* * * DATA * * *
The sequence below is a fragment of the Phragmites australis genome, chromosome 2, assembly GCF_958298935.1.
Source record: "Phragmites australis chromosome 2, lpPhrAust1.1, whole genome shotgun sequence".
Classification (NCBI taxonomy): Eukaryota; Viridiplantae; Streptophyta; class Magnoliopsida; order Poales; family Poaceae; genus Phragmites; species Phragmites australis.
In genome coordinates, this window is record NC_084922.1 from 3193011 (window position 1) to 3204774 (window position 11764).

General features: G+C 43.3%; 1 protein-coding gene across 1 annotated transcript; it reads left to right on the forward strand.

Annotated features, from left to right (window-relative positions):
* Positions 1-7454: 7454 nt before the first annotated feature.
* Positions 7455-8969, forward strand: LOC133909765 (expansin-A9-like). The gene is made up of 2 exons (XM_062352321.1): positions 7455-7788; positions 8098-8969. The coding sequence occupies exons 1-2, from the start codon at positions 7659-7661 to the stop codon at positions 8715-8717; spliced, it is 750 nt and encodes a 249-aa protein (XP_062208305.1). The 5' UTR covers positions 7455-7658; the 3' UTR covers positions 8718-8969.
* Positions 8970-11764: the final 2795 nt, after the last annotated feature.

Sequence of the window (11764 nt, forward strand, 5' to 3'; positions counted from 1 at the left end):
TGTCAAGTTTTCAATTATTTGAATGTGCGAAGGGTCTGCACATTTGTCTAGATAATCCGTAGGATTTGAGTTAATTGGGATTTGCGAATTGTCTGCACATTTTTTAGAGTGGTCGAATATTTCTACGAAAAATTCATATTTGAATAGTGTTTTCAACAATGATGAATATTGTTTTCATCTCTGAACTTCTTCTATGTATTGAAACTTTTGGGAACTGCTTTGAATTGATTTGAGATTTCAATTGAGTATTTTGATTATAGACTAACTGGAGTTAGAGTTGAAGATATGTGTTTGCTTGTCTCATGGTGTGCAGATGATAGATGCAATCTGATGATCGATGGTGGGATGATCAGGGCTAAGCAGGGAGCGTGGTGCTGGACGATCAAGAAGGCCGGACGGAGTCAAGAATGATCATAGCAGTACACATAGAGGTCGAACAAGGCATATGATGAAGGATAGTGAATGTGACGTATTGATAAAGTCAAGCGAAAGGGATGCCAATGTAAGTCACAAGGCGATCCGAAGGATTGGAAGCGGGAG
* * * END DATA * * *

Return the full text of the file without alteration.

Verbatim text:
The sequence below is a fragment of the Phragmites australis genome, chromosome 2, assembly GCF_958298935.1.
Source record: "Phragmites australis chromosome 2, lpPhrAust1.1, whole genome shotgun sequence".
Classification (NCBI taxonomy): Eukaryota; Viridiplantae; Streptophyta; class Magnoliopsida; order Poales; family Poaceae; genus Phragmites; species Phragmites australis.
In genome coordinates, this window is record NC_084922.1 from 3193011 (window position 1) to 3204774 (window position 11764).

General features: G+C 43.3%; 1 protein-coding gene across 1 annotated transcript; it reads left to right on the forward strand.

Annotated features, from left to right (window-relative positions):
* Positions 1-7454: 7454 nt before the first annotated feature.
* Positions 7455-8969, forward strand: LOC133909765 (expansin-A9-like). The gene is made up of 2 exons (XM_062352321.1): positions 7455-7788; positions 8098-8969. The coding sequence occupies exons 1-2, from the start codon at positions 7659-7661 to the stop codon at positions 8715-8717; spliced, it is 750 nt and encodes a 249-aa protein (XP_062208305.1). The 5' UTR covers positions 7455-7658; the 3' UTR covers positions 8718-8969.
* Positions 8970-11764: the final 2795 nt, after the last annotated feature.

Sequence of the window (11764 nt, forward strand, 5' to 3'; positions counted from 1 at the left end):
TGTCAAGTTTTCAATTATTTGAATGTGCGAAGGGTCTGCACATTTGTCTAGATAATCCGTAGGATTTGAGTTAATTGGGATTTGCGAATTGTCTGCACATTTTTTAGAGTGGTCGAATATTTCTACGAAAAATTCATATTTGAATAGTGTTTTCAACAATGATGAATATTGTTTTCATCTCTGAACTTCTTCTATGTATTGAAACTTTTGGGAACTGCTTTGAATTGATTTGAGATTTCAATTGAGTATTTTGATTATAGACTAACTGGAGTTAGAGTTGAAGATATGTGTTTGCTTGTCTCATGGTGTGCAGATGATAGATGCAATCTGATGATCGATGGTGGGATGATCAGGGCTAAGCAGGGAGCGTGGTGCTGGACGATCAAGAAGGCCGGACGGAGTCAAGAATGATCATAGCAGTACACATAGAGGTCGAACAAGGCATATGATGAAGGATAGTGAATGTGACGTATTGATAAAGTCAAGCGAAAGGGATGCCAATGTAAGTCACAAGGCGATCCGAAGGATTGGAAGCGGGAG